†††† Unfortunately, the bad tends to outweigh the good with this film. In a recent interview Gillian Armstrong took a swipe at test screenings and the fickle public suggesting that viewers reported that they didn't like Zeta-Jones. Her character? No, just her the test reports are reputed to have said. The problems with the film centre on her character but they are a combination of script issues and miscasting. Her character is unsympathetic and Zeta-Jones can play cold and calculating but the shift to warm and love struck is too difficult a chasm to cross. When we first meet her she is carrying out a trick which is at best heartless and there is very little time and script motivation for her to shift from scammer to lover. Her ill-fitting Scottish brogue doesn't help and there is no chemistry between the two leads. Zeta-Jones has played sharp tricksters before, her characters in Entrapment and Intolerable Cruelty were gloriously scheming. But those were heist/black comedy flicks, not a romance which hopes to wring out a few tears. As a Dickensian waif, Ronan is too undefined a character. Has she really got a touch of "the gift"?

†††† As said, for completist fans of the actors or the director this is worth adding to the collection but for others it contains only meagre rewards.

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Transfer Quality

Video

†††† Death Defying Acts was shot on 35mm film and shown in the cinema at an original aspect ratio of 2.35:1. That aspect ratio has been preserved for this Blu-ray release.

†††† The High Definition transfer is a bit of a mixed bag. However, the only real "flaw", a softness in the daylight scenes, is I suspect a result of the original film and not a result of anything done during the Blu-ray mastering. The film contains quite a few scenes where daylight seeps into drawing rooms limiting the sharpness of the transfer. The colours in these scenes are a little weak and drab. No such concerns apply to the night scenes and interiors. Whenever Zeta-Jones is dressed to the nines the colours are rich and bold and the warm yellow light makes for a gorgeous picture. The "dream sequences" are gloriously coloured. The flesh tones are accurate throughout.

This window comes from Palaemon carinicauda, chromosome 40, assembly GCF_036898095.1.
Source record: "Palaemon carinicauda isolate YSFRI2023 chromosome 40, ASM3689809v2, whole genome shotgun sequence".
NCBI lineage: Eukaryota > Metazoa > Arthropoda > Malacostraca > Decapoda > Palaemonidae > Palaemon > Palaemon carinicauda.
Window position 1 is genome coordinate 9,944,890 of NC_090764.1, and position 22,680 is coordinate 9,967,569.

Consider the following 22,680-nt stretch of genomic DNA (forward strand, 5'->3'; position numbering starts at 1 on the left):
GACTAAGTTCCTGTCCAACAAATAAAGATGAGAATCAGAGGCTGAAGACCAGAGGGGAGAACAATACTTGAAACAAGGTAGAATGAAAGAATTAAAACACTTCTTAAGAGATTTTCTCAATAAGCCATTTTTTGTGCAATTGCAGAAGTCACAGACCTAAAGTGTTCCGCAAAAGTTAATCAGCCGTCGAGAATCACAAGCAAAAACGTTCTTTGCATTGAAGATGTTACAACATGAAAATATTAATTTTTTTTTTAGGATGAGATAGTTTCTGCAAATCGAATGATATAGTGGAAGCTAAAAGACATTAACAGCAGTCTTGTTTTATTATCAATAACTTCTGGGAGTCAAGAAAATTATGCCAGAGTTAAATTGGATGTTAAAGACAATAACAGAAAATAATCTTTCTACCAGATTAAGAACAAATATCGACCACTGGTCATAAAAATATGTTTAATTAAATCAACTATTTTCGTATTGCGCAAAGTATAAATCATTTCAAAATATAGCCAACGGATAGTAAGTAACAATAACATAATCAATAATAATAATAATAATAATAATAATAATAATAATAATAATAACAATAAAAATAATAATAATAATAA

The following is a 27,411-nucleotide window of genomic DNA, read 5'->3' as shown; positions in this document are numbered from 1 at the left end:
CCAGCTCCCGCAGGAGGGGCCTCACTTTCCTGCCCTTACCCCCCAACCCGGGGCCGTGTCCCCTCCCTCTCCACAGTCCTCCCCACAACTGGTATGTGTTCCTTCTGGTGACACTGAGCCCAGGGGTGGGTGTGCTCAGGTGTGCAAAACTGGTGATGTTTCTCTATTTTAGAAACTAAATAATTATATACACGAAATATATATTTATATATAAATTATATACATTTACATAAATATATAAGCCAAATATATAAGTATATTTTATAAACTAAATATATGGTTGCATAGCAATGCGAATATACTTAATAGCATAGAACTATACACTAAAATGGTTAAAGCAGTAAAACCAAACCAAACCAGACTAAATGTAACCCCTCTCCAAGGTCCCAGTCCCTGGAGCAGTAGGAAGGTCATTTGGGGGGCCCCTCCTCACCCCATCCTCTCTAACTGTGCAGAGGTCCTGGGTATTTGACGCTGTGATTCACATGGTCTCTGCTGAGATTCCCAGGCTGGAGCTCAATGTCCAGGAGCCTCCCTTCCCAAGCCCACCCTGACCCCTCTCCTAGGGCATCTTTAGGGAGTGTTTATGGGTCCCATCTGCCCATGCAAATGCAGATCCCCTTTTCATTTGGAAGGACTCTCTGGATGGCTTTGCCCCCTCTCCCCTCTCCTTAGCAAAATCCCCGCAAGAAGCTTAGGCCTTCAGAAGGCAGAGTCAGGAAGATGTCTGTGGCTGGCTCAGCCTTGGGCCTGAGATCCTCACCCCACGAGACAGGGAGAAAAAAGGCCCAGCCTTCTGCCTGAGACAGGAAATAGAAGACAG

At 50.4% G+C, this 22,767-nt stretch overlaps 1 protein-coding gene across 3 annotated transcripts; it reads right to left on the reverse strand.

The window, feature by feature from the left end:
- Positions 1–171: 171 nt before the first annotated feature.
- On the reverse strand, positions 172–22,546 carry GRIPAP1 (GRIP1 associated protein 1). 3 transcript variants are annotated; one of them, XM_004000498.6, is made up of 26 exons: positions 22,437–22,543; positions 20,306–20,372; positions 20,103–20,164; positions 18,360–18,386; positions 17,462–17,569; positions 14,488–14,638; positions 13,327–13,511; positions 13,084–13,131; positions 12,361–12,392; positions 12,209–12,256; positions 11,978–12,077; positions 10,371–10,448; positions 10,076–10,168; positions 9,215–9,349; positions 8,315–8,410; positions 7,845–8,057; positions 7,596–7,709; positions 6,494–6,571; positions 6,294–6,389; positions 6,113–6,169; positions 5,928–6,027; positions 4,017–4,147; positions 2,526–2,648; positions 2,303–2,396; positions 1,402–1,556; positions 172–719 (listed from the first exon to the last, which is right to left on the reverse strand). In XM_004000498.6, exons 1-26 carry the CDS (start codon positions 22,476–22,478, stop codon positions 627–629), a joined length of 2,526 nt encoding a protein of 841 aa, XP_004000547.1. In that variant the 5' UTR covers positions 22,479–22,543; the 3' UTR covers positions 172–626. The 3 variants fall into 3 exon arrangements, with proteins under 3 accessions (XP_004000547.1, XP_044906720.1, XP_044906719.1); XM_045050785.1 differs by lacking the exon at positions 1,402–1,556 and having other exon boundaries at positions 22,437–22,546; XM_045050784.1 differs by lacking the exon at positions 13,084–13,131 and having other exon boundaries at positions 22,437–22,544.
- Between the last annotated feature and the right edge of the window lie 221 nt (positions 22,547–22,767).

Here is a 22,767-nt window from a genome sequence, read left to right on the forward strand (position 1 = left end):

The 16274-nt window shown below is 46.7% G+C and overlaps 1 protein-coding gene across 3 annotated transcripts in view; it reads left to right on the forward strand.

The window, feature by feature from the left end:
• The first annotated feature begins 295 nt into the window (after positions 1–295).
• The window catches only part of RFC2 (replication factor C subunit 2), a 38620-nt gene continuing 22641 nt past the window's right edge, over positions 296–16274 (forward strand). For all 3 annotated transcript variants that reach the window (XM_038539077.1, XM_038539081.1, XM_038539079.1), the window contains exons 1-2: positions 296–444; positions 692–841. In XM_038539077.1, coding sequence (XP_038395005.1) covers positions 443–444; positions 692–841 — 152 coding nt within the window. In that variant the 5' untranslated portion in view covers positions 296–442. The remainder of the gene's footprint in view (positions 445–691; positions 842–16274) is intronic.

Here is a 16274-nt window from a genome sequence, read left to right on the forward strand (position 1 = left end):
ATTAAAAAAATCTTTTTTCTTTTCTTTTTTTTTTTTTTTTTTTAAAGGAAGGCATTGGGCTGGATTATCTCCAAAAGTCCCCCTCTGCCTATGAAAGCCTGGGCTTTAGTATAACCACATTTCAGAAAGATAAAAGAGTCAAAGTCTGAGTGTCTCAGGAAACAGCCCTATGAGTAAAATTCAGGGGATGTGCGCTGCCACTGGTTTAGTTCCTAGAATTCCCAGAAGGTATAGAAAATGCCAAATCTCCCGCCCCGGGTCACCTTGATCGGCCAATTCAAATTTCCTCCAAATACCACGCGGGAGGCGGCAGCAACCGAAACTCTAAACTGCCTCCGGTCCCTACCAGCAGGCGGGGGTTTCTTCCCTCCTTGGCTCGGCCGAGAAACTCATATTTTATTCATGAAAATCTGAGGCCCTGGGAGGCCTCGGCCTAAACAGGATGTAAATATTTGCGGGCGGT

†††† There are no technical defects I could detect. The grain level was very low and there was no edge enhancement.

†††† There are no subtitles.

Video Ratings Summary
Sharpness
Shadow Detail
Colour
Grain/Pixelization
Film-To-Video Artefacts
Film Artefacts
Overall

Audio

†††† Death Defying Acts features two High Definition soundtracks - a DTS Master Audio and Dolby Digital True HD. Both are in 5.1 surround.

†††† The soundtrack is pretty good. The surrounds are used from time to time with good effect and the sub-woofer comes in with required force whenever a sound, such as the popping of flashbulbs and the sound in Houdini's water tank, are having an effect on Houdini. Otherwise the track is fairly restrained with the centre speaker getting most of the action. Dialogue can be heard clearly although sometimes the Scottish accents of the leading ladies blur.

†††† As said, the score is consistently interesting and comes though cleanly and crisply in the transfer.

Audio Ratings Summary
Dialogue
Audio Sync
Clicks/Pops/Dropouts
Surround Channel Use
Subwoofer
Overall

Extras

The extras for this film were handcuffed in a box but somehow managed to escape!

R4 vs R1

NOTE: To view non-R4 releases, your equipment needs to be multi-zone compatible and usually also NTSC compatible.

†† This film is yet to be released in Region A

Summary

†††† Death Defying Acts is a disappointment whichever way you look at it. The cast are talented but the script gives them no favours. Perhaps another actress could have created a better Mary out of this material but it would have been hard going. The Blu-ray is not display material but is nonetheless perfectly adequate and the soundtrack is pretty serviceable.

†††† One for the fans only.

Ratings (out of 5)

Video
Audio
Extras
Plot
Overall

© Trevor Darge (read my bio)
Monday, August 09, 2010
Review Equipment
DVDCambridge 650BD (All Regions), using HDMI output
DisplaySony VPL-VW80 Projector on 110" Screen. Calibrated with Video Essentials. This display device is 16x9 capable. This display device has a maximum native resolution of 1080p.
Audio DecoderBuilt in to amplifier/receiver. Calibrated with Ultimate DVD Platinum.
AmplificationPioneer SC-LX 81 7.1
SpeakersAaron ATS-5 7.1